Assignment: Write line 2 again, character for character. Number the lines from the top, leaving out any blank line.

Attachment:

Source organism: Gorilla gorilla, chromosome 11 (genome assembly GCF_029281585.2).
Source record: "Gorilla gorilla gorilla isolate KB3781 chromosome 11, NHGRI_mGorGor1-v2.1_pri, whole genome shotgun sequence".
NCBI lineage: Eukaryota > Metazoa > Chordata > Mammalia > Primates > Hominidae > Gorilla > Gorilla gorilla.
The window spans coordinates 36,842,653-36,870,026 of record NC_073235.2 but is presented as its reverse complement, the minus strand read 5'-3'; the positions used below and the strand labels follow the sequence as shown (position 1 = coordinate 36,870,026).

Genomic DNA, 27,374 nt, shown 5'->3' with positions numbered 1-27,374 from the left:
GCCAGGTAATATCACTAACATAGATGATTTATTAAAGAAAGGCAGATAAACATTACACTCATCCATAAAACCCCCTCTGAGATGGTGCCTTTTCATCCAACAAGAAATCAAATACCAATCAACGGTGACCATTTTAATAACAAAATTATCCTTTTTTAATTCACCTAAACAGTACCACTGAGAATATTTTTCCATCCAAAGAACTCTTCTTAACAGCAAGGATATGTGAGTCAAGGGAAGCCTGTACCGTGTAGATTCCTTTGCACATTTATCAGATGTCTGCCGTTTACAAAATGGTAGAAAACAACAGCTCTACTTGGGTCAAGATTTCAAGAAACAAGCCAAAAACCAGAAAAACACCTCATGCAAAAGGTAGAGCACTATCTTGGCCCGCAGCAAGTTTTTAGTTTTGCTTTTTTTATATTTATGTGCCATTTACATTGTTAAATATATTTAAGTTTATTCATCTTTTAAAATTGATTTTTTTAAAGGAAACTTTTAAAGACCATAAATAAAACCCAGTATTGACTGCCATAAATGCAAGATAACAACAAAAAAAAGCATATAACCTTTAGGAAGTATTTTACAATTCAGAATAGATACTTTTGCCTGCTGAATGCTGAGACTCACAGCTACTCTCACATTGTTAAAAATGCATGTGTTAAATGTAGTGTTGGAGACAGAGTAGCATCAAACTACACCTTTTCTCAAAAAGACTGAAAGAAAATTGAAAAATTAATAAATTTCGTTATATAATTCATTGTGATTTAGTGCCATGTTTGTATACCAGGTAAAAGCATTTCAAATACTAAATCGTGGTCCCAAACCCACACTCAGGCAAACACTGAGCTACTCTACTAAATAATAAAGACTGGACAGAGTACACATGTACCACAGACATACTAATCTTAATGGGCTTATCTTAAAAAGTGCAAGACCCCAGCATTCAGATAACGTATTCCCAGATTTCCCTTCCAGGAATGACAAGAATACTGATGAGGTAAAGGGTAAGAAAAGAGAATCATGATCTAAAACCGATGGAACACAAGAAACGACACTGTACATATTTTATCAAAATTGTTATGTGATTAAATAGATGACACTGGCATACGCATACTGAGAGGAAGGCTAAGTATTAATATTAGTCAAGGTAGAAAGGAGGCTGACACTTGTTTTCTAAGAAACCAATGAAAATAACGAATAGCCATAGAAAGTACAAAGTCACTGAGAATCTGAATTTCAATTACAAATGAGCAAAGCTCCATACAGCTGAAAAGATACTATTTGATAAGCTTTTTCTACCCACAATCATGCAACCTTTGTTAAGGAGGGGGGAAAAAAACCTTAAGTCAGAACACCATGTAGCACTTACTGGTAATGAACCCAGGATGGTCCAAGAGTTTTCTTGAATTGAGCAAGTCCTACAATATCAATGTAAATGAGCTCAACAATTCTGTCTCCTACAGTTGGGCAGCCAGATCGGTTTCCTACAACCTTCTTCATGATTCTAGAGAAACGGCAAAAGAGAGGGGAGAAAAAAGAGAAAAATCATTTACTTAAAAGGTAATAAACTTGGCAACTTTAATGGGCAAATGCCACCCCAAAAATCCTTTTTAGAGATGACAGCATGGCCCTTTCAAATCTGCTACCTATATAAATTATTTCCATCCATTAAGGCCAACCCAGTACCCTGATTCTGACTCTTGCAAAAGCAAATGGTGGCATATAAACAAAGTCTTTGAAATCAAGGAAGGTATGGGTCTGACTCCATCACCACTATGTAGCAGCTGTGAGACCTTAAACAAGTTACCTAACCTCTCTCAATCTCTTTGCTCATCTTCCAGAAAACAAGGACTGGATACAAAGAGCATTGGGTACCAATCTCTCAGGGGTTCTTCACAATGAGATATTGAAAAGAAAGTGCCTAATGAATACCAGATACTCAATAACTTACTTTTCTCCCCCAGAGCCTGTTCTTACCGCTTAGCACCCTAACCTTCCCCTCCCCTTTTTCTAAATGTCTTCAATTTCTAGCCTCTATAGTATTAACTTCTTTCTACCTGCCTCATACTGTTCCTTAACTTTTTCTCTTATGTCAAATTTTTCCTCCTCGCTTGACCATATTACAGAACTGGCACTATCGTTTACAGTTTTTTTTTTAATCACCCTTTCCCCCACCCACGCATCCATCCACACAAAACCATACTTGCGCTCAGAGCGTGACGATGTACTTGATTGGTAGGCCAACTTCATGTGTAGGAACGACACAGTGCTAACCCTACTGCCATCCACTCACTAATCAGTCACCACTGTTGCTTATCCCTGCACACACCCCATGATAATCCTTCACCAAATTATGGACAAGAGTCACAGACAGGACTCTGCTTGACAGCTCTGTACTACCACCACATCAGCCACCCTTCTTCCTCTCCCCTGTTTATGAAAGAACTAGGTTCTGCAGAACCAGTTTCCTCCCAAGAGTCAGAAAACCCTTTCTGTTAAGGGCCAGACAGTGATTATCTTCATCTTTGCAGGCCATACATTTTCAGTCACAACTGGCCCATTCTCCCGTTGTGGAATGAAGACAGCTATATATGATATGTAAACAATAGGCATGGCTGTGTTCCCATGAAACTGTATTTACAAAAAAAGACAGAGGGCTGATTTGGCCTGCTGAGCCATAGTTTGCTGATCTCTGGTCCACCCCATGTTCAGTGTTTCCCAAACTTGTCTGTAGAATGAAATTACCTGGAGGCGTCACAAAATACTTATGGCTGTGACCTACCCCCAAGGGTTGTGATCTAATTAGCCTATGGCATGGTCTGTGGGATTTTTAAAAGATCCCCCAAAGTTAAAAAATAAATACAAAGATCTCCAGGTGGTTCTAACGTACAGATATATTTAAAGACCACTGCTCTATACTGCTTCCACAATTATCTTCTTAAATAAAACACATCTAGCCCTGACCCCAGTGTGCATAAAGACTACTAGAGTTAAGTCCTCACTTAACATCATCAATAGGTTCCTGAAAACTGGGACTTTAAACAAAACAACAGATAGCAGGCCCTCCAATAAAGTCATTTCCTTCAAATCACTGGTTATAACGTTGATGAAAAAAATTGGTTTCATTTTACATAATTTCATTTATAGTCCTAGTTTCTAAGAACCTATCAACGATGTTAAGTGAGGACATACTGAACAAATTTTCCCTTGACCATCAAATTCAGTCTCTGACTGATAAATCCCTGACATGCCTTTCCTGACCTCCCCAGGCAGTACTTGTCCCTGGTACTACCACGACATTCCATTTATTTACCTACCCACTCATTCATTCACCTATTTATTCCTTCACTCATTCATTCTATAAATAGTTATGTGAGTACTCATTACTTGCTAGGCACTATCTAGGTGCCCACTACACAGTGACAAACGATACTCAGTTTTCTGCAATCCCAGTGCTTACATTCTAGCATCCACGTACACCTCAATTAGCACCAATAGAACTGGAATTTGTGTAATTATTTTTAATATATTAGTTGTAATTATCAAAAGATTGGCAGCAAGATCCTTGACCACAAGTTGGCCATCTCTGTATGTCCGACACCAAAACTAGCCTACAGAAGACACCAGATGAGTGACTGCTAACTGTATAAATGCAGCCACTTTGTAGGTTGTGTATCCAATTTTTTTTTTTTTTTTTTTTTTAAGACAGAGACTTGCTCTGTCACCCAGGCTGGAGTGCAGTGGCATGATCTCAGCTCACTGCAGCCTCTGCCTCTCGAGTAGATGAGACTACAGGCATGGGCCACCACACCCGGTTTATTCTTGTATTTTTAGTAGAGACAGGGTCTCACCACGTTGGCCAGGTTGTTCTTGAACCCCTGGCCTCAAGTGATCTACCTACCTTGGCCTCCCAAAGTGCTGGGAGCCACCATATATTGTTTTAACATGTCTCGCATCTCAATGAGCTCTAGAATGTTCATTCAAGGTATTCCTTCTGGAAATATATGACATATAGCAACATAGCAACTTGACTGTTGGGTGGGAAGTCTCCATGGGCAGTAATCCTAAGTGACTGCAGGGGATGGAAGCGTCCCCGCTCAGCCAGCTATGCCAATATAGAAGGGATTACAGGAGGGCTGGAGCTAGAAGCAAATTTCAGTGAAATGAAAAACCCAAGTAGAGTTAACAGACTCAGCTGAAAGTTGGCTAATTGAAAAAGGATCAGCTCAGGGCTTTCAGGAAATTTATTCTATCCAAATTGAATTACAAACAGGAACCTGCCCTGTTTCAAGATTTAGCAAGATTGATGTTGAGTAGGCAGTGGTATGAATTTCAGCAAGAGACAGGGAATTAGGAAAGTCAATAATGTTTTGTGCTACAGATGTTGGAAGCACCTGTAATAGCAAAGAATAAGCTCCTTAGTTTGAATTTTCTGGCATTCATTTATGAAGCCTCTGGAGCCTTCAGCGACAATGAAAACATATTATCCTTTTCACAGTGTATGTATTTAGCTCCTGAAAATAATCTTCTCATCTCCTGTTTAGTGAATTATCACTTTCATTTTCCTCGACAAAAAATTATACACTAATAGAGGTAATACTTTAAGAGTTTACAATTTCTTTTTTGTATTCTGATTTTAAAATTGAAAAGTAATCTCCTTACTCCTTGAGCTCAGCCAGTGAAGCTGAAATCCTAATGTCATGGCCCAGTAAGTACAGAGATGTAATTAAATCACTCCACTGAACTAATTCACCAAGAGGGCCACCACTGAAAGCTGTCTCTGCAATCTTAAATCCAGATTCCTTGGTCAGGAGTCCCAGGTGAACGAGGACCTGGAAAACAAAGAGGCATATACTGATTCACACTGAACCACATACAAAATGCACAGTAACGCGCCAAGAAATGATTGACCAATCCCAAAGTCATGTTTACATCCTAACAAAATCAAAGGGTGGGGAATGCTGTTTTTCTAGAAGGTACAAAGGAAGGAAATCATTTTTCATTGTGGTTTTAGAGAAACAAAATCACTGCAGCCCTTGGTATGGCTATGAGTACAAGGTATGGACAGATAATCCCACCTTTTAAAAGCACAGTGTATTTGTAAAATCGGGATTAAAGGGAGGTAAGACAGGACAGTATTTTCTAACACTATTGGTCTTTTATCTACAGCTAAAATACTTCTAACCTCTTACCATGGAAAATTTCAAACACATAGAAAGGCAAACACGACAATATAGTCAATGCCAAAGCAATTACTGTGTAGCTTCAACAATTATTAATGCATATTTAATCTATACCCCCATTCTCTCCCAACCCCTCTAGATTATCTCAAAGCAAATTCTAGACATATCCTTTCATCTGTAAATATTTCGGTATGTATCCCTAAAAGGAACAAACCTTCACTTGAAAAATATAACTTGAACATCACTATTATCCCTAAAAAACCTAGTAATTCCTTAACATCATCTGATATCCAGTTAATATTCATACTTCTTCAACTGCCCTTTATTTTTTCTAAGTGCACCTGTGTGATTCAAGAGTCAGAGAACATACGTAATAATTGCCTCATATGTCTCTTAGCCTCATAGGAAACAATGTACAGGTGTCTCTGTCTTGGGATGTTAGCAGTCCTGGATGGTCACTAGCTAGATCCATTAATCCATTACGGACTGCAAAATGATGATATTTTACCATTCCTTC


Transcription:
Source record: "Gorilla gorilla gorilla isolate KB3781 chromosome 11, NHGRI_mGorGor1-v2.1_pri, whole genome shotgun sequence".